Geotechnical Society of Edmonton

NEWS 2012

Posted September 11, 2012

Event: September 25, 2012

GSE: Annual Fall Wine & Cheese Event

Location: Faculty Club, University of Alberta

Time: 5:30pm Reception, 6:30pm Presentations

Cost: $5 Members, $10 Non-members, $5 Students
(Student cost includes membership for the year)

Confirm Attendance (By Sept. 20)

Download in iCalendar format

The 2011/2012 season will begin with the traditional Annual Wine and Cheese event. Come out and connect with students and colleagues in the local geotechnical community.

Daniel Meles, Ph.D. Candidate, Geotechnical Engineering, University of Alberta - Construction of Embankment Fills with Tire Derived Aggregates

A field study is undergoing to investigate immediate and long term compression behavior of a highway embankment made from Tire Derived Aggregate (TDA) and TDA mixed with soil. The test embankment is part of an access road and is 80 m long. It contains four different test sections, each 20 m long: Section 1 contains TDA made from Passenger and Light Truck Tire (PLTT), Section 2 contains TDA from Off-The-Road (OTR) truck tire, Section 3 contains TDA from PLTT mixed with soil with a ratio of 50%:50% by volume and Section 4 (control section) is filled with normal soil. The embankment is instrumented with 30 temperature probes, 25 settlement plates, 12 (Time Domain Reflectometers) TDRs and 6 earth pressure cells. TDA was placed in two layers each 3-m-thick, and with 0.5-m-thick soil cap to separate the two layers and 1-m-thick soil cover on the very top. Falling Weight Deflectometer (FWD) tests were also conducted at different stage of construction. The presentation will briefly discuss construction process, field observation, results from field instrument and FWD during construction.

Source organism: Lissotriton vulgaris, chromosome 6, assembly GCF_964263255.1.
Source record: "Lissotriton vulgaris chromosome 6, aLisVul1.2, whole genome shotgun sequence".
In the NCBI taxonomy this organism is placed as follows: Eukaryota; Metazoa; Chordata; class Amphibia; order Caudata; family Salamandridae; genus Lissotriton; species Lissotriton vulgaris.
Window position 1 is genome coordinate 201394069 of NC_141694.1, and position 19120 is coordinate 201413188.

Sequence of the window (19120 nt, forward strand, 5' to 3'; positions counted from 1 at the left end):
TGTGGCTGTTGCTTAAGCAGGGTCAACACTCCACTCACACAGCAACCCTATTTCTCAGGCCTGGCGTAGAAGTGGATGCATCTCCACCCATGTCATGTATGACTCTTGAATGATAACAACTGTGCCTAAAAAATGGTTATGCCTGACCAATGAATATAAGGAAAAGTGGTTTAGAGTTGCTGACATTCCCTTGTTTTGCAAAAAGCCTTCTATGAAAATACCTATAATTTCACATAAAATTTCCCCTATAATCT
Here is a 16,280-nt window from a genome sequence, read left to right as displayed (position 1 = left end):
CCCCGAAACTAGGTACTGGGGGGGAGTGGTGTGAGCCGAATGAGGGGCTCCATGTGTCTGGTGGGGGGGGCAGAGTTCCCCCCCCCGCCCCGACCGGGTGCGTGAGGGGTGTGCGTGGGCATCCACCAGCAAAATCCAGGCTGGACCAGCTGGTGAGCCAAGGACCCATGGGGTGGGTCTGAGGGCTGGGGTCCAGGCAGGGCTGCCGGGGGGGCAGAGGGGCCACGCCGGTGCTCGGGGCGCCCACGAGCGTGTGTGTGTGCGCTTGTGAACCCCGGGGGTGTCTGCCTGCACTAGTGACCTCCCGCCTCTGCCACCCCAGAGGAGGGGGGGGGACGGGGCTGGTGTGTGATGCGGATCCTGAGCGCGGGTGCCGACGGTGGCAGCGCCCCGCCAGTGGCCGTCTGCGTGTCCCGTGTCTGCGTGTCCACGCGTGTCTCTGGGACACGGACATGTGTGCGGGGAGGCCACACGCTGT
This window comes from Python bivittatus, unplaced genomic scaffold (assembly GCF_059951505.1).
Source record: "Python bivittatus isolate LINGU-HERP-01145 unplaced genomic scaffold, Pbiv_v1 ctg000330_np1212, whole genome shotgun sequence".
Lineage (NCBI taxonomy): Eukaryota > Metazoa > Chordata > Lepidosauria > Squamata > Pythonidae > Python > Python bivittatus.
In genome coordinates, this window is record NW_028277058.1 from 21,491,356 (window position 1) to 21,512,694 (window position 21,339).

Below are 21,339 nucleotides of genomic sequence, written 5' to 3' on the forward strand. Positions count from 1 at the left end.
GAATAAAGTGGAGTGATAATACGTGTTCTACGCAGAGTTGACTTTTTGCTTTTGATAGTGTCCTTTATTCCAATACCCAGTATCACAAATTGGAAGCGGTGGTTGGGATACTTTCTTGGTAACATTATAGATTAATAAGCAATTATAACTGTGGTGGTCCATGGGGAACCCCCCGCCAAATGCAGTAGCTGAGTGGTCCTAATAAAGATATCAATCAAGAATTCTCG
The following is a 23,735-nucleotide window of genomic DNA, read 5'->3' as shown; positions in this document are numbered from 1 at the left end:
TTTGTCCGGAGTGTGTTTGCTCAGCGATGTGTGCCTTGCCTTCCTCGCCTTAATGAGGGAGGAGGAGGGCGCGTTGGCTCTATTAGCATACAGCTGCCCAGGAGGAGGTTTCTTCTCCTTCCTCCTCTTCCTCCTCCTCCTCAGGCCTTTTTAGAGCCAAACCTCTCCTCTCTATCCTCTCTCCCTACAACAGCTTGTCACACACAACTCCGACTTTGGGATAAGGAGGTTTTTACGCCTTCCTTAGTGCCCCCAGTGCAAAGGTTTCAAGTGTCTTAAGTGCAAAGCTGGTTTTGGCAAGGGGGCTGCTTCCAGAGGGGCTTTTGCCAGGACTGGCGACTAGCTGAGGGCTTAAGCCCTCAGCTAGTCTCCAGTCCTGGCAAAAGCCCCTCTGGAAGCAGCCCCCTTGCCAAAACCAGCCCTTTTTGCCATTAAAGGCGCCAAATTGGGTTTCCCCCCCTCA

Sarah Jubinville, M.Sc. Candidate, Geotechnical Engineering, University of Alberta - Prediction of Rainfall Runoff for Soil Cover Modelling

Net infiltration of water is often the largest factor governing the design of an engineered soil cover. Surface runoff is the biggest factor that reduces the quantity of precipitation that may infiltrate into a soil cover. However, there does not appear to be a proven reliable procedure for predicting surface runoff based on measurable properties at the soil surface.

A 22 hectare water-shedding cover constructed in Tasmania, Australia, limits rainfall infiltration into potentially acid generating mine waste rock. Detailed field and laboratory characterization of the hydraulic properties of the soil at the surface of this cover was undertaken. Rainfall runoff was predicted based on these measured hydraulic properties and measured rainfall intensities using an in-house model and SoilCover software. Predictions were then compared to measured runoff quantities. The presentation will discuss the field and laboratory investigation on the soil cover materials, followed by comparison between the measured and predicted rainfall runoff response.

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